I wish I had a dime for every email I have received during the past year since I closed the original Teacher's Desk website that asked about Paragraph a Week (PaW). I probably could've paid for my license renewal that is coming up at the end of this school year. Some of the emails were teachers desperate for a prompt that was needed for a lesson. Some were not so pleasant, one even to the point of threatening me with a lawsuit. While still others wished me well with my endeavor to "publish" the program and offer it on Teachers Pay Teachers.

Paragraph a Week is still available... if you know where to look. HINT: Check out the blog post below, the one about the life-saving website, dated February 20, 2013. It's tucked away in the Lesson Plans drawer, in the Writing File.

I have been working on Paragraph a Week during this past year, coming up with a fresh user-friendly format. I'm only about a tenth of the way through the extensive warehouse of prompts. At last count there were over 100, many original to me, many submitted to The Desk by visitors, and many created by the 5/6 Connection user group! It is my plan to finalize the program and offer it in my Teachers Pay Teachers Store sometime during the summer of 2013.

Until then, I'll periodically post a prompt for you to read, use, or comment upon. The first, not actually a paragraph assignment, is for St. Patrick's Day and features a story starter. You can download the file HERE or by clicking on the link below the picture. Erin go bragh!

Graphics From the Pond 

Happy Teaching,
The Teacher's Desk 6

February 23, 2013

Spring Fling Linky

I'm going to give it a try--- adding my blog to a Linky Party! This one is hosted by A Perfectly Poetic Page and is featuring Spring related items. I'm adding my recently created Spring Task Cards. These are activities for Language Arts that are aligned to the Common Core State Standards for ELA grade 6 and are available in my Teachers Pay Teachers Store. You can access my cards HERE.

The Spring Fling Linky Party is located HERE. There are great products, both FREE and PRICED, available. Hop on over and grab some. It's definitely NOT too early to plan for spring.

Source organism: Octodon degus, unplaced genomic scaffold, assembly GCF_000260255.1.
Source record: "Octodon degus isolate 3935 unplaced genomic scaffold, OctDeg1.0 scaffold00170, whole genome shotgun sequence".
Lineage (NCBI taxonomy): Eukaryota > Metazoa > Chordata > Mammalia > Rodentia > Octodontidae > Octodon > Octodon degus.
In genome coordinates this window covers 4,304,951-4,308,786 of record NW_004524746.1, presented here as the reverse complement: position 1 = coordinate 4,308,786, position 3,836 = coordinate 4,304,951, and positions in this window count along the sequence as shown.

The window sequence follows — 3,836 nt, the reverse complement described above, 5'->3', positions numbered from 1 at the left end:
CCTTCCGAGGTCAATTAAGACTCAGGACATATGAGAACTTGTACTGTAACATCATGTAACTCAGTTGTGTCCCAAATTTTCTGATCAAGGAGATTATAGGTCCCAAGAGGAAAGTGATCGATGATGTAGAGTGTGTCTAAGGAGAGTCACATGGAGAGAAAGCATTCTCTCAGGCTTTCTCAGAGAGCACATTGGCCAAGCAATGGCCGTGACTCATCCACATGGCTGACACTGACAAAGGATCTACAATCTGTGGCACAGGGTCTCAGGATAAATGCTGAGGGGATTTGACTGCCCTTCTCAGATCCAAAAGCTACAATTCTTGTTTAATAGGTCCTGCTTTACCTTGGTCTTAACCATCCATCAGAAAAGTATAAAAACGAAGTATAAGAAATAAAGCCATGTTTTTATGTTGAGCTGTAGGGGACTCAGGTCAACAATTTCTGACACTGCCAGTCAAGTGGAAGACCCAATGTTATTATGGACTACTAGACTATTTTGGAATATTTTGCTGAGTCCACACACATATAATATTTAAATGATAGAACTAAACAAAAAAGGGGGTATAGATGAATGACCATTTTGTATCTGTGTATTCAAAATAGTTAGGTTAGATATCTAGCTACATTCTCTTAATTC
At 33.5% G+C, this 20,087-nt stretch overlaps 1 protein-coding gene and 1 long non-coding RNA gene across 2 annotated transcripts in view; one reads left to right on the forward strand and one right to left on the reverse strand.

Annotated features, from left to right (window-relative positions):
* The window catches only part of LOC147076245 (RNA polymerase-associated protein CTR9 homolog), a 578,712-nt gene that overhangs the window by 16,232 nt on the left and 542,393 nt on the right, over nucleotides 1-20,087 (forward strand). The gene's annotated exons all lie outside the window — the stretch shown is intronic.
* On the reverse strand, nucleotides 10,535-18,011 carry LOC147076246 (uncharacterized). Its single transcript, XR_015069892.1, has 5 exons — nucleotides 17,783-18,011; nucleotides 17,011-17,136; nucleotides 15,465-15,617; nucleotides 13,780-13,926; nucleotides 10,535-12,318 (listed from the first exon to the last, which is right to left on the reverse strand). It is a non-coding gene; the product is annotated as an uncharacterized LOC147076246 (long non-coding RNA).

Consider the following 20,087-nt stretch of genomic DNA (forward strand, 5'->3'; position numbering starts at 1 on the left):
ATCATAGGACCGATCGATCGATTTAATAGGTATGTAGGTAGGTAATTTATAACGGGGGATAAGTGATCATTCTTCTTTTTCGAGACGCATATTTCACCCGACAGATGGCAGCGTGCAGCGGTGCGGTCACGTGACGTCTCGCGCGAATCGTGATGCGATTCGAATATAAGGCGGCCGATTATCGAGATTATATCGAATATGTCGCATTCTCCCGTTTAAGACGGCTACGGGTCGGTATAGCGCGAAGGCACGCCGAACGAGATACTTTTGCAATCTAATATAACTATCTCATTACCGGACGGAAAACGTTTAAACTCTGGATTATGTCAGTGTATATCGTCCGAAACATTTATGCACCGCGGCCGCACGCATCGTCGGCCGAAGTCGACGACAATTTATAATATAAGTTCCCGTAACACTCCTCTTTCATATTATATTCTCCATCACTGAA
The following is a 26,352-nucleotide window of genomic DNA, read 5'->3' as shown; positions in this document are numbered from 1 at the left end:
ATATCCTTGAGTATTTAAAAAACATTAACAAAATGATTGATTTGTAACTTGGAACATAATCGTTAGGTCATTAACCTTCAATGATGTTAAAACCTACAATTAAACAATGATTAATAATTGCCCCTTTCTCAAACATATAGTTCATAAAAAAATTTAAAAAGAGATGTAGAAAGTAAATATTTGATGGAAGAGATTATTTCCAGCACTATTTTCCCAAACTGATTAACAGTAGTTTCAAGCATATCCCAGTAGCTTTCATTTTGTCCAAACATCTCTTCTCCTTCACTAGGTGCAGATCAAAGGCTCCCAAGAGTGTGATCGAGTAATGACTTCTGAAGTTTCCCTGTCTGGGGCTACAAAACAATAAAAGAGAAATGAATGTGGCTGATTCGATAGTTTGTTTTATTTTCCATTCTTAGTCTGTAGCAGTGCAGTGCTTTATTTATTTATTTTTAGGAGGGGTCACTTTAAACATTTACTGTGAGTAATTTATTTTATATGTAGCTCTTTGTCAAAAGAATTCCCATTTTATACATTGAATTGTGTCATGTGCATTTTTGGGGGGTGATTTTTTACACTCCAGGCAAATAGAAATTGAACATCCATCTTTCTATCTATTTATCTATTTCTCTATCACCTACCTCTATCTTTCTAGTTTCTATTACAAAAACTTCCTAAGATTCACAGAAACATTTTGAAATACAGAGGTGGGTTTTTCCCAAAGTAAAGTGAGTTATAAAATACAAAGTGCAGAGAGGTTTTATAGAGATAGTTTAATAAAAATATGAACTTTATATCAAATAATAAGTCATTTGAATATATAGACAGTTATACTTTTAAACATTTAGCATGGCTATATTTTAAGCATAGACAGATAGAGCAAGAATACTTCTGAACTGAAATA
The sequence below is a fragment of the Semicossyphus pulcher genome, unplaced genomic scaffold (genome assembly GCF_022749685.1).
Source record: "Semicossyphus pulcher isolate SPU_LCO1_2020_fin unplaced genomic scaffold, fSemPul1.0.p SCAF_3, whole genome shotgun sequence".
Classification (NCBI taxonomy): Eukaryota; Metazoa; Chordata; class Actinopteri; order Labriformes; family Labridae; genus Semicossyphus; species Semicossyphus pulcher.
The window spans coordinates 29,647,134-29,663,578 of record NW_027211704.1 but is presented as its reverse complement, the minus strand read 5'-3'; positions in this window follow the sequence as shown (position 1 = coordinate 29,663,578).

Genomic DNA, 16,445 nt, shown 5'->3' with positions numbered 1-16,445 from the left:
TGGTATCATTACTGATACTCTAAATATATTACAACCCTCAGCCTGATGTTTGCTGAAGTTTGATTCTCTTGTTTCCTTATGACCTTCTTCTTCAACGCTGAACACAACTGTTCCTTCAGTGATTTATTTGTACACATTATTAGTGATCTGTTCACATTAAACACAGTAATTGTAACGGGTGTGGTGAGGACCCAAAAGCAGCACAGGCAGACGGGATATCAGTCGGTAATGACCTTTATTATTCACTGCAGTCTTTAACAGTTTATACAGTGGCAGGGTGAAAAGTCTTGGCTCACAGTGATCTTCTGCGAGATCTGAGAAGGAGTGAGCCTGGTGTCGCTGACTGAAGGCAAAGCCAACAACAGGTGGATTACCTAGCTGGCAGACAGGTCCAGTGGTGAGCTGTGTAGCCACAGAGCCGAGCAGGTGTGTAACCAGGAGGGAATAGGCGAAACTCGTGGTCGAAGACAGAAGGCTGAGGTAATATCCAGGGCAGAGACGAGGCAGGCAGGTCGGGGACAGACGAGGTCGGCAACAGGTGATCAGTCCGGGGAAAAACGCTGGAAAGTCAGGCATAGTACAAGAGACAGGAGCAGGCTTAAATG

Happy Spring and Happy Teaching,
The Teacher's Desk 6

February 22, 2013

A "Note"worthy Method for Teaching

Besides being a teacher, I am a musician and singer. I constantly have music floating through my head and I generally walk to a beat. As a result I have always tried to include music in my teaching. Setting facts and concepts to a familiar tune and teaching it to children results in a quicker and longer retention rate of material.  It does take a bit of time to set your instructional content to music, but with the advent of YouTube it is easy to locate a piece of music for just about any concept that you must teach. Just ask the parents of  my current sixth grade class.

I had the pleasure of working with this group of students when they were in fourth grade, teaching them Science. I introduced the concept of the periodic table and its features to them during a unit on "Kitchen Chemistry." Pretty heavy stuff for fourth graders! However, knowing that these children LOVED to sing, I went in search of some music about this concept. I found a few gems on YouTube that were suitable for this age group and shared them with the class. One turned out to be quite a treasure! They beg me to let them sing it TO THIS DAY (two years later) and they have gone on to write additional verses. Nearly every one of my current sixth graders is able to recite AT LEAST the first 20 elements in the periodic table thanks to this video.

With that being said, I am pulling out an old, old song I used years ago in my Language Arts classes, one to help my students learn the purpose of each of the eight Parts of Speech. It's been hidden in a drawer of my desk, collecting dust far too long. It served my students well at one time, and since my class this year LOVES to sing, it's time to air it out once again. It was developed by me and a few staff members who were attending an afterschool inservice about multiple intelligences and thematic planning (hint as to the decade). 

Parts of Speech song

Sung to the tune of "Here We Go 'Round the Mulberry Bush"

What are the parts of speech, parts of speech, parts of speech?
What are the parts of speech?
Listen well and learn!

Nouns,verbs and interjections, adverbs, pronouns, prepositions,
Conjunctions and adjectives
Are the parts of speech.

A noun is a naming word, naming word, naming word.
A noun is a naming word,
a person, place, or thing.

A verb is an action word, an action word, an action word.
A verb is an action word or
am, is, are, was, were.

A pronoun renames a noun, renames a noun, renames a noun.
A pronoun renames a noun:
she, he, it, they, we.